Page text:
Capacitive Dropper

Probably one of the most common and cheap power supply circuits used to power low current applications directly from AC. You would have used these for sure at your homes in LED night lamps, fan regulators(Maybe a future post when I get time) or any of the cheap gadgets that plugin directly to your mains AC supply. The elegant part of the circuit is that it removes the need for a bulky transformer and can be built with very few components.

LED Bulb Teardown
LED Bulb Teardown
Circuit Schematic
LED Schematic with a capacitive dropper

The pictures are of LED night lamp which plugs into mains directly. It consists of a higher wattage in-rush current limiting resistor(R1, during turn ON of the device, so as to not let a large current through initially), and a capacitor(C1) in series with the mains(Instead of another resistor). The capacitor is designed to give impedance without losing power as heat at 50Hz. The resistor (R2) is a large wattage resistor which acts as a bleeder resistance to discharge the capacitor when the device is OFF(To avoid shocks if you touch it). The overall circuit has a poor Power factor but has low active power consumption. This is basically all because of the capacitive dropper circuit section.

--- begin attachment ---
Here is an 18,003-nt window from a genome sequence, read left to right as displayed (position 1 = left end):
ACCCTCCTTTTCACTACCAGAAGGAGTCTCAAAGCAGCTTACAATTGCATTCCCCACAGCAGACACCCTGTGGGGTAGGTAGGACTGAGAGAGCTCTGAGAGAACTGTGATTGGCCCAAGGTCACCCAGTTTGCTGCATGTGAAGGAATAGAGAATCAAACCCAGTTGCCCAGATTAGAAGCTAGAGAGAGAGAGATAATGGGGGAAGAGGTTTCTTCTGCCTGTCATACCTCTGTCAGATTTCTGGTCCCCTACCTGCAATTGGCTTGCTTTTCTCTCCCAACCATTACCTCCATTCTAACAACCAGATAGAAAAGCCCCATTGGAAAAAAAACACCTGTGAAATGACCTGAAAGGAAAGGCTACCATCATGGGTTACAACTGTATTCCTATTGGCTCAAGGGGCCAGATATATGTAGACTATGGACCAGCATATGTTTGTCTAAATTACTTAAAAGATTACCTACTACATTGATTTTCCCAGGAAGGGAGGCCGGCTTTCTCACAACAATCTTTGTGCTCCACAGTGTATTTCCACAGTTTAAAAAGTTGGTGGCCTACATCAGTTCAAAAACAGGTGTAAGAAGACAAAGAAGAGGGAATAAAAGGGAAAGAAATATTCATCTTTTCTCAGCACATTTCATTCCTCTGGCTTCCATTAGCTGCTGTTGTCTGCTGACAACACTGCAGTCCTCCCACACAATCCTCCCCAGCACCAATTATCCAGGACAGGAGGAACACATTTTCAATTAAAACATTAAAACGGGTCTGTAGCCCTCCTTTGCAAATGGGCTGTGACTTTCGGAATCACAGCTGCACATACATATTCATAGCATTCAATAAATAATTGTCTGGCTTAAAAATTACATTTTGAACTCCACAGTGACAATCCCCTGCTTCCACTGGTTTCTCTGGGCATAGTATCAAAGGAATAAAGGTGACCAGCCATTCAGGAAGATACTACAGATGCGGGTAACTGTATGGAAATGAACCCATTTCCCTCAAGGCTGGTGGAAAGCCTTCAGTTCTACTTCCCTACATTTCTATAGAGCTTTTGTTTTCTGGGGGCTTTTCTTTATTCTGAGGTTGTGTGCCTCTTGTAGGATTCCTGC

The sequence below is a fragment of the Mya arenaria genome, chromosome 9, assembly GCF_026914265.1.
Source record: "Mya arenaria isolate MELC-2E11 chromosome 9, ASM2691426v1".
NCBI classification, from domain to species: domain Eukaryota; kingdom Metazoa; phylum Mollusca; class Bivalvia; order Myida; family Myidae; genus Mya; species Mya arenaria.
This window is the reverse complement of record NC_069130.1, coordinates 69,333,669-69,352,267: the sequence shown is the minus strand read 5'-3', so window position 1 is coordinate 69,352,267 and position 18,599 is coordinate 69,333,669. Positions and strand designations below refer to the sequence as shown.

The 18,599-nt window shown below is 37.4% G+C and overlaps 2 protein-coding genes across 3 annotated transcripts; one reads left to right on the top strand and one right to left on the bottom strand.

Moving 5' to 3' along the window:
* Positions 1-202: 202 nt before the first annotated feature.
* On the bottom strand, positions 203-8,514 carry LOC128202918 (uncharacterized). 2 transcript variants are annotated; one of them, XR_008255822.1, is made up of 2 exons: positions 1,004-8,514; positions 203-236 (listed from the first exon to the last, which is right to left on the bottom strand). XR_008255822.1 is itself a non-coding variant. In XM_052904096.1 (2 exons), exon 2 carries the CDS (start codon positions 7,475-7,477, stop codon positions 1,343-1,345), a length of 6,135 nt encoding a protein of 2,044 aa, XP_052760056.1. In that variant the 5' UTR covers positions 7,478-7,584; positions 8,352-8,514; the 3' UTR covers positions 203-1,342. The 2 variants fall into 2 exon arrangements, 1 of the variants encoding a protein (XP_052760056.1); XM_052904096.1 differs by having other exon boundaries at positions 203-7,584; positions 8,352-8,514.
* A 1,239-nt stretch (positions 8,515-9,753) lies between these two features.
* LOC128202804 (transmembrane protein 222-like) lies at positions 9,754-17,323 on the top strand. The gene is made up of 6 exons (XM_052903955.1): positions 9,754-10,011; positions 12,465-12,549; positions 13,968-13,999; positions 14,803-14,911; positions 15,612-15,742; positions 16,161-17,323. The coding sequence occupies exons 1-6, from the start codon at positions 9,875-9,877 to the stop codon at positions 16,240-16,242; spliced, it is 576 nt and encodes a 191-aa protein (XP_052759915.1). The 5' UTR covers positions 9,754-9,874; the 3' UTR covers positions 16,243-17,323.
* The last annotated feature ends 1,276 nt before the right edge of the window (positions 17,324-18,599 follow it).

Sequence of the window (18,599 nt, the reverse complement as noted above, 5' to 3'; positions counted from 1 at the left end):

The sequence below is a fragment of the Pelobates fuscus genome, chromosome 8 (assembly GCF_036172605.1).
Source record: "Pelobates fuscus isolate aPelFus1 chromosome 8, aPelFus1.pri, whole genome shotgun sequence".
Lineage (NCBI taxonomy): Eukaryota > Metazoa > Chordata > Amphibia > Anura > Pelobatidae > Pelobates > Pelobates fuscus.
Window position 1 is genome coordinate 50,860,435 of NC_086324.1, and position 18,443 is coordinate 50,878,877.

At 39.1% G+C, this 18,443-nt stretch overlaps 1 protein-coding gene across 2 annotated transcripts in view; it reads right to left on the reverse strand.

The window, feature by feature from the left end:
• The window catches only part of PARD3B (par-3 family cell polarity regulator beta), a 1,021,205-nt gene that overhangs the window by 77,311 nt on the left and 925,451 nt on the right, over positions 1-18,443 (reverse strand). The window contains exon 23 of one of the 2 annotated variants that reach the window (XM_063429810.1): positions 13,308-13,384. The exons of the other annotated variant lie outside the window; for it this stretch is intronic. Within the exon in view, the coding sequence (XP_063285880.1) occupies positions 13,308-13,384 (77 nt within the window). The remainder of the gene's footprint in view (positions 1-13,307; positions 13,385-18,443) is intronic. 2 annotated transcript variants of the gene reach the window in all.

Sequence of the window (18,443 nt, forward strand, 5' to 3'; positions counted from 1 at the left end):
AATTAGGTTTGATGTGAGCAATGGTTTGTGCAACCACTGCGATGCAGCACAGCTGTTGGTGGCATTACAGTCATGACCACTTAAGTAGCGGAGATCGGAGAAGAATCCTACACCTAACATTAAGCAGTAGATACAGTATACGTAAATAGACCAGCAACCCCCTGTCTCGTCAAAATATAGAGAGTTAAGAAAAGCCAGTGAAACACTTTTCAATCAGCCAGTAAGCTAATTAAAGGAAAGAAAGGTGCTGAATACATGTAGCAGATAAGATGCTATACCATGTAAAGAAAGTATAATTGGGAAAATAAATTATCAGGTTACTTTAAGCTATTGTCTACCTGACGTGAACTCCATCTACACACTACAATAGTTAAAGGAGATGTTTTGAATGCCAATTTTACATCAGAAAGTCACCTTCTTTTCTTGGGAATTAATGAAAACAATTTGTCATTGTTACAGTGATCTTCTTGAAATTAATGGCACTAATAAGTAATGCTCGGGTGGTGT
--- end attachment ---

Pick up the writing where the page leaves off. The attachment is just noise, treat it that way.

The rest of the circuit is a four-diode bridge rectifier to convert to DC, and an electrolytic capacitor(C2) to smooth the DC at the output. This is really not needed if you really wanted to skimp on parts. LEDs will work fine on AC(you may see flickering though sometimes).

If you liked the post, Share it with your friends!

Comments are closed.